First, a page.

How Many Customers Are You Actually Getting Through Social Media Marketing?

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Article contributed by Brett Linkletter

If you are a restaurant owner and have invested in social media marketing programs in the past, these phrases from “experts” might sound familiar:

“I’ll get you a lot of likes on social media!”

“We’ll help you grow your followers!”

“We promise you’ll get great exposure!”

What about actual customers, though? Although these industry “experts” may get your restaurant’s social media pages more likes, followers, and exposure, will this form of social media marketing get you more customers? That is the question.

The sad truth is that many restaurants invest their money in social media programs which don’t actually bring them customers because they’ve been led to believe that organic likes, more followers, and more exposure are the only options for marketing online today.

Now let’s take a second to analyze what most organic social media marketing methods are actually doing for your brand… To learn more, we must take a look at the two top social media platforms: Facebook and Instagram.

  • Today, Facebook has 2.23 billion active monthly users with an average engagement rate of 0.17%.
  • Instagram has 1 billion active monthly users with an average engagement rate of 2.25%.

These statistics tell us that although these two platforms have billions of users, there are low engagement rates due to the high competition. With Facebook’s ever-changing social hierarchy and algorithm, it has become increasingly difficult for businesses to reach their customers online.

A 0.17% engagement rate on Facebook means that a Facebook business page with 5,000 page likes will only get 85 engagements (likes, comments, etc.) on average. A 2.25% engagement rate on Instagram means that a business page with 5,000 followers will only get 125 engagements on average. Additionally, these low engagement rates across both platforms mainly derive from people who are already familiar with the brand… Reaching NEW customers on social becomes infinitely harder to do.

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Posting consistently may be one avenue to re-engage with your current customers and to help your brand look presentable online when people are actively searching for you, but it may not be the best method for attracting new customers to your restaurant.

The next questions you may want to consider in regard to your current social media strategy is: Are your followers close enough in proximity to your restaurant? At what point in your social media strategy do your followers become customers? How do you even track this? The questions above lead me to my next point…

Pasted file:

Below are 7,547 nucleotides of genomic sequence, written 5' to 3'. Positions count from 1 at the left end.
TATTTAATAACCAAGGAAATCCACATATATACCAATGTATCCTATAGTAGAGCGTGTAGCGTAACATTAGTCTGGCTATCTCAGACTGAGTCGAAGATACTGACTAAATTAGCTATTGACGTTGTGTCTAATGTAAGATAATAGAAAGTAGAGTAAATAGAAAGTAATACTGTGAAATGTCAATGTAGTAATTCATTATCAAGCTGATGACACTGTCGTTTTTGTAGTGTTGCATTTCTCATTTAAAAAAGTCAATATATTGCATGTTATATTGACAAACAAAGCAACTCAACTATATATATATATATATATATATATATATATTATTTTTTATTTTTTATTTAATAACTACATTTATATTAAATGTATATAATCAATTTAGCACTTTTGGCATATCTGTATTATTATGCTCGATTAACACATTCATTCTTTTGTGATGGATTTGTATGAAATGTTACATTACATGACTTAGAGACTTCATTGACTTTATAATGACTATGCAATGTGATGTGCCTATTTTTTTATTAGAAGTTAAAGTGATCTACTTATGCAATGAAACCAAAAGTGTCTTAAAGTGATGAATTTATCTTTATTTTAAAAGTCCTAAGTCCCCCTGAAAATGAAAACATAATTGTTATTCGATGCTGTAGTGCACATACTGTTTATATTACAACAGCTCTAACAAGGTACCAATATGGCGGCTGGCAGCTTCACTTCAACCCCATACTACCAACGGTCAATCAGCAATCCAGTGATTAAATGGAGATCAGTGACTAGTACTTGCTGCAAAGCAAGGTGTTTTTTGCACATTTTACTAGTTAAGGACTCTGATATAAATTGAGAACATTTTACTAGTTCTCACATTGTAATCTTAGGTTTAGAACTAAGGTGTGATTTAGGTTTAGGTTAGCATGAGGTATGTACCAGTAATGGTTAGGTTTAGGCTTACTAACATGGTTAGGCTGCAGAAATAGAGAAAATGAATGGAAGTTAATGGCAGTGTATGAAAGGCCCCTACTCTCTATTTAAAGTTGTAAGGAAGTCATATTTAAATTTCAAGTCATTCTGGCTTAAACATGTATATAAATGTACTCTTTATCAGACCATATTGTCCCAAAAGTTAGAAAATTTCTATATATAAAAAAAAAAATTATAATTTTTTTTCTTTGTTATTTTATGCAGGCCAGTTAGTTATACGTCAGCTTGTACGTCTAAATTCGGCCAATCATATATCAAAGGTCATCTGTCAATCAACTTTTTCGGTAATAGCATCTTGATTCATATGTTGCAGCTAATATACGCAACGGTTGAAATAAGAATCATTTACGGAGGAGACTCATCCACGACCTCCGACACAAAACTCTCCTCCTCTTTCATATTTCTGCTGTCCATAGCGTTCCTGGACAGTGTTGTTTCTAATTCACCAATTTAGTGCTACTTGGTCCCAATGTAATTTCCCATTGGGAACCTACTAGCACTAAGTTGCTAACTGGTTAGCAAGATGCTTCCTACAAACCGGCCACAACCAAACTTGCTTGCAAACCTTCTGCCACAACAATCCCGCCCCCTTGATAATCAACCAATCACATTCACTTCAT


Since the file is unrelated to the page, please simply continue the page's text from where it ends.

Organic social media marketing methods make it extremely hard to track whether or not your efforts are bringing you NEW customers.

If you can’t track whether the marketing you are doing is effective or not, you can’t trace back to what marketing methods are leading to your success (if you see success), and hence you don’t know where to further allocate your efforts to multiply your successful results.

Call me crazy, but if you invest your time and money into marketing, wouldn’t you want to see a definitive ROI (Return on Investment)?

To address the increasingly lower engagement rates, as mentioned above, many “Social Media Manager Experts” have shifted their efforts towards “boosting” posts. A “boosted” post on Facebook or Instagram is a quick way for your post to reach more “People who like your page and their friends” or “people you choose through targeting”.

Although it may sound like a good idea, boosted posts often lack what most good online ads have, which is: an objective and a KPI (Key Performance Indicator) of success.

As a professional advertiser, I consider effective advertising to have definitive objectives with measurable indicators of success. In Facebook ads manager, you can set objectives such as: clicks, custom conversions, messages, etc. but you can’t do this with a boosted post. Without an objective and KPI, an ad (or boosted post) is a shot in the dark. I call this form of marketing “Hope Marketing.”

* I describe “Hope Marketing” as marketing that has no real way of measuring success and therefore is a marketing strategy backed with only “hope and prayer” rather than with data and insights.

In addition to the lack of objectives or KPIs of success, boosted posts do not allow you to “A-B” test different creatives (ads, pictures, videos, etc.) against each other. If you can’t “A-B” test campaigns, you lose the ability to optimize and test different strategies against each other to see which might be yielding better results.

In conclusion, I bring up these points on organic and “boosted” social media strategies because many restaurant owners believe that these are the only social media options for reaching more customers online. If you are a restaurant owner and are wondering why you aren’t growing, I hope this article has brought you some insight.

My social media marketing takeaways:

  1. Clearly define your marketing objectives before you start.
  2. Create a system or KPI that allows you to measure results.
  3. Test multiple messaging and creative angles against each other.
  4. Once you have a clearly defined winner, drop the losers and scale the winner.

Brett LinkletterIf you are interested in learning more about my marketing methodologies and my approach to restaurant customer acquisition, please feel free to shoot me an email at brett@misfitmedia.com


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